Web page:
If you are going anywhere near the Amazon rain forest, you need to get special shots and pills which you have to take for several days for malaria, typhoid, yellow fever, rabies. Even in New York City there are only a few clinics that do yellow fever vaccinations and you are issued a card to show to the customs officials when you try to enter those countries which require it. These vaccinations and medicines are usually not covered by your regular health plan so expect to pay about $300 US out of pocket.
Have copies of your eyeglass prescription and any prescriptions of medications you may need to take along. Speaking of which, you can purchase prescription swim goggles online cheaply nowadays, nowhere near the cost of your regular prescription glasses. Like those reading glasses you see in the stores, you buy the goggles with lenses that closely match your prescription and customize to fit.
Step 6: Okay, on to the Regular Travel Stuff...
Teens will only think about being fashionable where they go. For kids that have never been out of the city, they think that sneakers will go anywhere. Yeah, they will do but if there are any long walks in the woods or working around the shore or riverbanks, you should be properly outfitted with hiking shoes at the least and trail sandals. For hilly, muddy or rocky terrain, high boots provide ankle support so you don't injure your foot stepping on uneven ground. If in the winter, get waterproof boots to repel the snow.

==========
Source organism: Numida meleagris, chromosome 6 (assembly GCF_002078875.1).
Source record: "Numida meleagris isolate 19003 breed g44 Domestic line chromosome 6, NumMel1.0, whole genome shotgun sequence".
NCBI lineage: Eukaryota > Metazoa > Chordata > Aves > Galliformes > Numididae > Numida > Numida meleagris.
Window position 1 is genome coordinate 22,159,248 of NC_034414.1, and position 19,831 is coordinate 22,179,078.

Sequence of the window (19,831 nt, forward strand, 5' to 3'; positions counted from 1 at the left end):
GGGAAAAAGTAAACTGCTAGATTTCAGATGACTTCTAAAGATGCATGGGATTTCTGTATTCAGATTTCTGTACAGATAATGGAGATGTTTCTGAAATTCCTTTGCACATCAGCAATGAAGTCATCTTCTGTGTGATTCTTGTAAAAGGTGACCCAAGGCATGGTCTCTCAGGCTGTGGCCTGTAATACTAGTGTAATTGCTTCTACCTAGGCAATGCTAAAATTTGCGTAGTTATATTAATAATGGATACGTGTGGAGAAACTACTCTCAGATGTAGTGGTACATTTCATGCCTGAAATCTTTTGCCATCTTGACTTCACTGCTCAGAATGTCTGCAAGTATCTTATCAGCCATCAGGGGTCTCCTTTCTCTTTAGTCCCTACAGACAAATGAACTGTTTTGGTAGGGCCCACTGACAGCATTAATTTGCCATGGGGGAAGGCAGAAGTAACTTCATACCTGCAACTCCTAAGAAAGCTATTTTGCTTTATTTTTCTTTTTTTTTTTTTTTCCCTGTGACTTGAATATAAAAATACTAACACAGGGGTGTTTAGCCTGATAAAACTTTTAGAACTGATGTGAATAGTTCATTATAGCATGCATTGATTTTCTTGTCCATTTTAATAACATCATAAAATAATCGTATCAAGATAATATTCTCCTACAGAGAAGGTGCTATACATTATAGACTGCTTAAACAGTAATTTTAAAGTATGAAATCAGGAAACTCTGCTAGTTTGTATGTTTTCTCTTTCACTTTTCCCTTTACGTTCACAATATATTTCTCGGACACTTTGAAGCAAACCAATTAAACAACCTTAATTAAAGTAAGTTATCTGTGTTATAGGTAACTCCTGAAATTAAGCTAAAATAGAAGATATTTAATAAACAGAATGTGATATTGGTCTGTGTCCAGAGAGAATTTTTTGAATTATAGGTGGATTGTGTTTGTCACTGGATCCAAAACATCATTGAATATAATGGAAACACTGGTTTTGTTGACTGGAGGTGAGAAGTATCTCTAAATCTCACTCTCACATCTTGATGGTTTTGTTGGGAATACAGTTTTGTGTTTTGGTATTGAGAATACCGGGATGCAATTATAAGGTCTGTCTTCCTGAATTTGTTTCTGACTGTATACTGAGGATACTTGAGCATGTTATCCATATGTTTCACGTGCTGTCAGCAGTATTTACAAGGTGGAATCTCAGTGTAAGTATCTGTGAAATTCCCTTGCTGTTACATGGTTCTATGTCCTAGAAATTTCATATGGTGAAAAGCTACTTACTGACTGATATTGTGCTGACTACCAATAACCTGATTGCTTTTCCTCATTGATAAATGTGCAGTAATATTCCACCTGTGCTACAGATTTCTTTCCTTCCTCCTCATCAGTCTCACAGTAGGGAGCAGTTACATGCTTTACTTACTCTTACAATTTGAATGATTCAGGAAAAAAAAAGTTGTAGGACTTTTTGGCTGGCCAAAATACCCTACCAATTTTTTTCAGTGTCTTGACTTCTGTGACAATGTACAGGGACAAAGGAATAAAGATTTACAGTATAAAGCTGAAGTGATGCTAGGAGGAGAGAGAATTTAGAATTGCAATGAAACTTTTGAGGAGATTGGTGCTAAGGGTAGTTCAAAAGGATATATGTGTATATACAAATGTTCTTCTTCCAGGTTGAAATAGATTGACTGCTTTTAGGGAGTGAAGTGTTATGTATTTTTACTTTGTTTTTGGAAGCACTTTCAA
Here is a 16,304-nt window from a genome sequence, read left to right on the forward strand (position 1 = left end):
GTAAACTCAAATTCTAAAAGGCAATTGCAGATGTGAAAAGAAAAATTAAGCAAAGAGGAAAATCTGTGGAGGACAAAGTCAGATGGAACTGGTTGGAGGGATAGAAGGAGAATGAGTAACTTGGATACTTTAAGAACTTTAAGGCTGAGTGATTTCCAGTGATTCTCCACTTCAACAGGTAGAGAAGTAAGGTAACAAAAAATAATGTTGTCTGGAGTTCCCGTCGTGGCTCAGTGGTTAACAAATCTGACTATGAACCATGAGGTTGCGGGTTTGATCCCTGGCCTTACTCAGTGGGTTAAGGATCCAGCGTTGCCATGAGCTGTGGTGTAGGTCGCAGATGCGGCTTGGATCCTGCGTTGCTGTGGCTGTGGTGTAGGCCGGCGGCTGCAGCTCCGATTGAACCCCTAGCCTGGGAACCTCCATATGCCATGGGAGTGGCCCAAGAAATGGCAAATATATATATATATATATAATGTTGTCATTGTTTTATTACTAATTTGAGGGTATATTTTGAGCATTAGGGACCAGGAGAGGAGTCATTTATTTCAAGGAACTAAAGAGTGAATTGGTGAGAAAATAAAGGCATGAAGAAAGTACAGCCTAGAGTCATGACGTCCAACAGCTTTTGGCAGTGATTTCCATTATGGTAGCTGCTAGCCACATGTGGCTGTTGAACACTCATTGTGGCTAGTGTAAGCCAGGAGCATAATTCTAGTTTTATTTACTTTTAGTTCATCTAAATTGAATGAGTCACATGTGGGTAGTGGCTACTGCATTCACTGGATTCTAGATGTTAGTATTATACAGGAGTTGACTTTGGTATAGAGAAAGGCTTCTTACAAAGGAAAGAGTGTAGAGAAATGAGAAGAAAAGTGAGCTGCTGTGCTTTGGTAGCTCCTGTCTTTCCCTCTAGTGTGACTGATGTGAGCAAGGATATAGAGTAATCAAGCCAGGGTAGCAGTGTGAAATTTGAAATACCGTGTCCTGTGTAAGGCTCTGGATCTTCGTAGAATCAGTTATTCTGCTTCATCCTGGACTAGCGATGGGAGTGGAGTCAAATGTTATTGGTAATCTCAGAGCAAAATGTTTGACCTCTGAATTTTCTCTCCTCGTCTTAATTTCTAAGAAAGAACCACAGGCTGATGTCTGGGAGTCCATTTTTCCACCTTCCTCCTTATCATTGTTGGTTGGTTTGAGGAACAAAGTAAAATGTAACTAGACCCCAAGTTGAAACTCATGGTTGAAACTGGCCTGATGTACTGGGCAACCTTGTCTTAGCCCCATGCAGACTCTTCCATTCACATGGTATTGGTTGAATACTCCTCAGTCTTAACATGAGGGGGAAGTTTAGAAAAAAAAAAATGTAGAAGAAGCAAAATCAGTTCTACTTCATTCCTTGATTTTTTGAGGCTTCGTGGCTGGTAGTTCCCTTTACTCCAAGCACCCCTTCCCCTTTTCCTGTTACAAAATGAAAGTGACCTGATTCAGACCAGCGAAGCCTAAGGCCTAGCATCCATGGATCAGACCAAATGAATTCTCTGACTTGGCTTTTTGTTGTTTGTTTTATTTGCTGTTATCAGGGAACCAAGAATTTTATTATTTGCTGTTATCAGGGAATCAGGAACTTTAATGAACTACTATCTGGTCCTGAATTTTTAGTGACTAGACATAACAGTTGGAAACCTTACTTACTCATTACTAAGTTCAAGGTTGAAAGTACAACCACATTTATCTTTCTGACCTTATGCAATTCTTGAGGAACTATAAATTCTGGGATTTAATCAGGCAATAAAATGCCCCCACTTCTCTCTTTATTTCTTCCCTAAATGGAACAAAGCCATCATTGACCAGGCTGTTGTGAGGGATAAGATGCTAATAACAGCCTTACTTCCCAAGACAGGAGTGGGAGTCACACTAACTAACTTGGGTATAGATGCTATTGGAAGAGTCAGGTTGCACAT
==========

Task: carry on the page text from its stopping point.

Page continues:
For those that have never experienced outside work in a hot damp humid environment, skinny jeans are not good. Cotton is not a quick drying material so pants should be of a thinner and synthetic mix of fibers. Rashes can develop from the chafing. Changing your socks often and keeping your feet dry or aired out is the best way to keep them happy. Having a hat and loose long sleeved clothing will keep you cool and hold the hot sun and bugs away. Apply sunscreen and bug repellant regularly.
The start of summer is when most retailers pull the boots off the shelves. You have to go to sports or camping stores to find something you like. And very few will stock the full 1-liter size water bottles you need to survive in the jungle. Only drink water from safe sources or has been treated.
Be open to any new foods to try. One program recommended to bring energy snack bars since food provided by the local diet would not be what we are used to.
Treat any bug bites and cuts/scratches promptly. Spider bites take a very long time to heal.